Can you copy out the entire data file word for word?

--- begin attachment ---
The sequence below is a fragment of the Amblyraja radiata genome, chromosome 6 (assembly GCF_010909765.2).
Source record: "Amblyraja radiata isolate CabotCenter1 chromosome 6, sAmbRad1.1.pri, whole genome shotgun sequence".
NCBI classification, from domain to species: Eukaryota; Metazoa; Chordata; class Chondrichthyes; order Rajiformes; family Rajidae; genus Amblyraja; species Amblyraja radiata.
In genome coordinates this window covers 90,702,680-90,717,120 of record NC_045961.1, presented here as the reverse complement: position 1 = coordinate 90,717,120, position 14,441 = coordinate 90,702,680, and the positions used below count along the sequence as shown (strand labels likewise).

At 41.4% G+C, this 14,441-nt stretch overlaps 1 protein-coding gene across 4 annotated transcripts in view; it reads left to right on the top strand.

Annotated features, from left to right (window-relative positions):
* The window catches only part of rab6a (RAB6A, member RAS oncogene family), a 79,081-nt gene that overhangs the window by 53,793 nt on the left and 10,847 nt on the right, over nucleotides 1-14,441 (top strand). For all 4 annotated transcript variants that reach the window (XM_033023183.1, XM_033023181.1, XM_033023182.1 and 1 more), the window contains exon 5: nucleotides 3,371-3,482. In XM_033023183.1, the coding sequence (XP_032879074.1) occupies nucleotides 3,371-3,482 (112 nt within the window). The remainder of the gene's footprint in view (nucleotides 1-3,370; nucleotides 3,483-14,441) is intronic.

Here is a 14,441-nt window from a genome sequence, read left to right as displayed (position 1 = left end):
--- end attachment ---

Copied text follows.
The sequence below is a fragment of the Amblyraja radiata genome, chromosome 6 (assembly GCF_010909765.2).
Source record: "Amblyraja radiata isolate CabotCenter1 chromosome 6, sAmbRad1.1.pri, whole genome shotgun sequence".
NCBI classification, from domain to species: Eukaryota; Metazoa; Chordata; class Chondrichthyes; order Rajiformes; family Rajidae; genus Amblyraja; species Amblyraja radiata.
In genome coordinates this window covers 90,702,680-90,717,120 of record NC_045961.1, presented here as the reverse complement: position 1 = coordinate 90,717,120, position 14,441 = coordinate 90,702,680, and the positions used below count along the sequence as shown (strand labels likewise).

At 41.4% G+C, this 14,441-nt stretch overlaps 1 protein-coding gene across 4 annotated transcripts in view; it reads left to right on the top strand.

Annotated features, from left to right (window-relative positions):
* The window catches only part of rab6a (RAB6A, member RAS oncogene family), a 79,081-nt gene that overhangs the window by 53,793 nt on the left and 10,847 nt on the right, over nucleotides 1-14,441 (top strand). For all 4 annotated transcript variants that reach the window (XM_033023183.1, XM_033023181.1, XM_033023182.1 and 1 more), the window contains exon 5: nucleotides 3,371-3,482. In XM_033023183.1, the coding sequence (XP_032879074.1) occupies nucleotides 3,371-3,482 (112 nt within the window). The remainder of the gene's footprint in view (nucleotides 1-3,370; nucleotides 3,483-14,441) is intronic.

Here is a 14,441-nt window from a genome sequence, read left to right as displayed (position 1 = left end):